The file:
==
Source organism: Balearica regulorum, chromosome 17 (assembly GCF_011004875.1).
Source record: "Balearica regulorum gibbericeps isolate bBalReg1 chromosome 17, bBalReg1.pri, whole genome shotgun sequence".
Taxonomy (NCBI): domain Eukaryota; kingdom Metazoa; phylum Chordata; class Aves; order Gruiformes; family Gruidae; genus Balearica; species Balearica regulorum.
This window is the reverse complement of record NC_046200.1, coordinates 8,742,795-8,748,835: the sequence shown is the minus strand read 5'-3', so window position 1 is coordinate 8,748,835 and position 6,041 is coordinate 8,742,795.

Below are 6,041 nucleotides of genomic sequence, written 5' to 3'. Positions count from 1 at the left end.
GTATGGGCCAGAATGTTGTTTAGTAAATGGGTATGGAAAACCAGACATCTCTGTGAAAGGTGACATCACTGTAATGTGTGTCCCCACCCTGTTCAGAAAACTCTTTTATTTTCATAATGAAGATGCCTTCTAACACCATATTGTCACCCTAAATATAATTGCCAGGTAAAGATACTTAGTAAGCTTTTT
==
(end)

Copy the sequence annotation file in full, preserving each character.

Source organism: Balearica regulorum, chromosome 17 (assembly GCF_011004875.1).
Source record: "Balearica regulorum gibbericeps isolate bBalReg1 chromosome 17, bBalReg1.pri, whole genome shotgun sequence".
Taxonomy (NCBI): domain Eukaryota; kingdom Metazoa; phylum Chordata; class Aves; order Gruiformes; family Gruidae; genus Balearica; species Balearica regulorum.
This window is the reverse complement of record NC_046200.1, coordinates 8,742,795-8,748,835: the sequence shown is the minus strand read 5'-3', so window position 1 is coordinate 8,748,835 and position 6,041 is coordinate 8,742,795.

Below are 6,041 nucleotides of genomic sequence, written 5' to 3'. Positions count from 1 at the left end.
GTATGGGCCAGAATGTTGTTTAGTAAATGGGTATGGAAAACCAGACATCTCTGTGAAAGGTGACATCACTGTAATGTGTGTCCCCACCCTGTTCAGAAAACTCTTTTATTTTCATAATGAAGATGCCTTCTAACACCATATTGTCACCCTAAATATAATTGCCAGGTAAAGATACTTAGTAAGCTTTTT